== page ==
Union warns of pension ‘black hole’ for construction workers

Only 36% of the UK’s construction workforce is known to be paying into a pension, according to research from the Unite union.

Union warns of pension ‘black hole’ for construction workers

A freedom of information request by the construction union to the Department for Work and Pensions (DWP) found that official estimates show that 797,000 employees in the construction sector, from a total construction workforce of 2.225 million, are paying into a pension of any form.

The union said that since the figure is for the entire construction industry, the percentage of blue collar construction workers contributing to a pension is expected to be considerably lower.

The number of self-employed workers paying into a pension is also likely to be very low, it added. Even if they have a private pension, as they don’t receive any employer contributions, the union said it is very unlikely that any pension saving a self-employed worker makes will prevent poverty in retirement.

In 2017 the government rejected extending the auto-enrolment pension system to the self-employed. The government has said it has begun to trial using financial digital platforms to encourage the self-employed to save towards their pensions. In the FOI response the DWP said: “We aim to commence the next stage of these trials this summer.”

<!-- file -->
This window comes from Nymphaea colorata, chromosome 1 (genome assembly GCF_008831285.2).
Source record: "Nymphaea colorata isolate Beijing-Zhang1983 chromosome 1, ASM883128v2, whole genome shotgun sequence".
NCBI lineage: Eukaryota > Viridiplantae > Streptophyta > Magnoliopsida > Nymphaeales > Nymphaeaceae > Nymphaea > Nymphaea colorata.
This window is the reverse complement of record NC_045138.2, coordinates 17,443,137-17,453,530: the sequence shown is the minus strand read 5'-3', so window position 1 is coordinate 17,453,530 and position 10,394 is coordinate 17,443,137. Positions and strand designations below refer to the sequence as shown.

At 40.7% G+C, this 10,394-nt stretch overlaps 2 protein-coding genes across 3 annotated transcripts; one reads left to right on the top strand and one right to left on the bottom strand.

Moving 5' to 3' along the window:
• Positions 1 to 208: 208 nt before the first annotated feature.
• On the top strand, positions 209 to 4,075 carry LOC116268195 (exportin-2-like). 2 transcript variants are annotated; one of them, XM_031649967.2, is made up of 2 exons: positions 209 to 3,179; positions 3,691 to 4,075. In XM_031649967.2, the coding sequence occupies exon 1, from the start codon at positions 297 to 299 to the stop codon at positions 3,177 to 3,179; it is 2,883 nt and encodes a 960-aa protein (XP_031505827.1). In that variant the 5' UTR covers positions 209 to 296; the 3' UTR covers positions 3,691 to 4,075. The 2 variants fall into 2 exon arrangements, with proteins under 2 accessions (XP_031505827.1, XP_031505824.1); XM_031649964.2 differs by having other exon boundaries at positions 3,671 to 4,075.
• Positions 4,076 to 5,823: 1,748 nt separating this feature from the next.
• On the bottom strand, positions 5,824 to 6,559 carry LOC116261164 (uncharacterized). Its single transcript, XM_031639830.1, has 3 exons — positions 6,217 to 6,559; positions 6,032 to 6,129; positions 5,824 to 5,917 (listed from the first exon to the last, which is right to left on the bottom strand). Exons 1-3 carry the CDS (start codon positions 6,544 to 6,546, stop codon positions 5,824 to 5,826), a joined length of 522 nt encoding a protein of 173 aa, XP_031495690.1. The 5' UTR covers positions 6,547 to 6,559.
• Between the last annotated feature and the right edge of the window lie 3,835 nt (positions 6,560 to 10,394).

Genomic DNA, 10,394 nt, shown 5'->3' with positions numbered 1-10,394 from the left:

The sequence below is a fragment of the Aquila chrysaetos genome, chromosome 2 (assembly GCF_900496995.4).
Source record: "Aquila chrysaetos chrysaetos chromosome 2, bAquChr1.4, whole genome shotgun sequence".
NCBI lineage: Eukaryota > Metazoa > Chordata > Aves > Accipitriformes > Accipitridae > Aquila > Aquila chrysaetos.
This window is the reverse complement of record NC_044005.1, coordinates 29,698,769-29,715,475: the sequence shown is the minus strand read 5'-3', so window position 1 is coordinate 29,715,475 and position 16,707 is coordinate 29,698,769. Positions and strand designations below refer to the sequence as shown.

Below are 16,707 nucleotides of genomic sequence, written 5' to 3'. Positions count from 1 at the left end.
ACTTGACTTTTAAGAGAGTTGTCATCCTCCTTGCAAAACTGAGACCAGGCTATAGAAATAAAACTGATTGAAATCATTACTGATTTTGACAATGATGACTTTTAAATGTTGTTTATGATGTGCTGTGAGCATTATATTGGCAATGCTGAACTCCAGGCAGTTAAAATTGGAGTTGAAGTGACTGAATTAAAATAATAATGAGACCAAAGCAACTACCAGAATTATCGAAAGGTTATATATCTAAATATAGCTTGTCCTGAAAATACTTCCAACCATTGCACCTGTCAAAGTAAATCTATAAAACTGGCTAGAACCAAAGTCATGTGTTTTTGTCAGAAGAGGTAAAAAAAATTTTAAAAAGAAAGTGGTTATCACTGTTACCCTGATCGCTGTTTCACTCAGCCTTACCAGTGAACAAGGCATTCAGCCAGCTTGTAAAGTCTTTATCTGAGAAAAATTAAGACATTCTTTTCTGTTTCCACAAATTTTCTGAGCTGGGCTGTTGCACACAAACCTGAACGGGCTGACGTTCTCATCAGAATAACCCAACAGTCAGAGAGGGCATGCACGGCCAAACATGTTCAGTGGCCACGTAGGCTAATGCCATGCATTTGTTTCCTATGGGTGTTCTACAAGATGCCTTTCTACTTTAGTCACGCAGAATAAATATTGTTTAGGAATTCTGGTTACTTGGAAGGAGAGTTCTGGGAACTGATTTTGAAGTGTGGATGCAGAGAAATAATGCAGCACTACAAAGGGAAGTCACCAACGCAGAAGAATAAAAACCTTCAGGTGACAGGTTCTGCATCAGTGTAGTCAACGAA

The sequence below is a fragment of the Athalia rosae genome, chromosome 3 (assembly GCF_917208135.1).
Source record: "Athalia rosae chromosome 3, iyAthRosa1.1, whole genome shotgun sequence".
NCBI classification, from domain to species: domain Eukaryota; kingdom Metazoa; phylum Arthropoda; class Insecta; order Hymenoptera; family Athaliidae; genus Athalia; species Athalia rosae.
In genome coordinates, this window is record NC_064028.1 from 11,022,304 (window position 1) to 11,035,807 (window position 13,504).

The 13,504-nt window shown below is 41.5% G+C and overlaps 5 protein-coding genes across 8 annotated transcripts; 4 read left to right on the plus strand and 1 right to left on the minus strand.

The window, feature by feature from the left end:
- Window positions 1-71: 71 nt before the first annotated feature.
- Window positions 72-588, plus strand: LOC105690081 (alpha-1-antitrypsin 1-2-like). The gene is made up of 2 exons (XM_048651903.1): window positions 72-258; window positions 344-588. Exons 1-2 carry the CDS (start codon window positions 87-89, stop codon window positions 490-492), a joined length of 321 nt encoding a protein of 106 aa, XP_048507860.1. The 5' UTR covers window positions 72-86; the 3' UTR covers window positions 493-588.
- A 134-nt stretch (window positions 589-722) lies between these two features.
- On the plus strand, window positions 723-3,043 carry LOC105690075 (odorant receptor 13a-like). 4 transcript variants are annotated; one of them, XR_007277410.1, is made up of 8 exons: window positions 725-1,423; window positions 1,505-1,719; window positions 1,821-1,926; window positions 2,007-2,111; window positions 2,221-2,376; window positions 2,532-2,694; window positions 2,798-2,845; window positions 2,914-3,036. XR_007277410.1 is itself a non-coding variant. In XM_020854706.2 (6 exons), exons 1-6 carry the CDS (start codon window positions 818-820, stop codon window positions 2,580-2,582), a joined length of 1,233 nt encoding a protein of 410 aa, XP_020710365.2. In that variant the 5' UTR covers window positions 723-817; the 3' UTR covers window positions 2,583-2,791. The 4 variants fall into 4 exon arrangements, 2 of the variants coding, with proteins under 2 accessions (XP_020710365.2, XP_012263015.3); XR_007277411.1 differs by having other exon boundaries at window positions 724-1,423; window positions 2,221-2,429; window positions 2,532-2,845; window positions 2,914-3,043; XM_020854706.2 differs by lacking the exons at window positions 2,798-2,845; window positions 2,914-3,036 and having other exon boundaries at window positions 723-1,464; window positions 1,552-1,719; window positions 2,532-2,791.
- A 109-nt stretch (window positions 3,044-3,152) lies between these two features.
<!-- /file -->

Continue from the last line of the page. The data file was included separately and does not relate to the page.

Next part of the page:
According to Unite, factors that result in construction workers not having a pension include rampant bogus self-employment with roughly half of blue collar construction workers being officially registered as self-employed and therefore not eligible for the auto-enrolment scheme; the extensive use of umbrella companies where workers are required to contribute both employers’ and employees’ pension contributions making them unaffordable for many; short-term engagements which result in workers believing it is not worth making pension contributions; construction employers’ hostility to paying pension contributions and also the low level of pay for unskilled workers.

Unite national officer for construction Jerry Swain, said: “These figures are deeply troubling. With the majority of construction workers not saving for retirement, we are creating a destitute generation of future pensioners.

“Even if workers are saving towards a pension, there is no guarantee that they are saving sufficient amounts to prevent poverty in retirement.

“The way that construction is organised, with short-term engagements, rampant bogus self-employment and nefarious schemes such as umbrella companies, it is incredibly difficult for construction workers to have confidence in their continued employment so as to allow them to consistently pay into a pension scheme.

“The government needs to take urgent action to begin plugging this black hole in construction pension saving, the consequences of not doing so do not bare thinking about.

“After a lifetime of hard manual work the ultimate ignominy for construction workers is to face poverty in retirement. Put simply, construction workers deserve better.”

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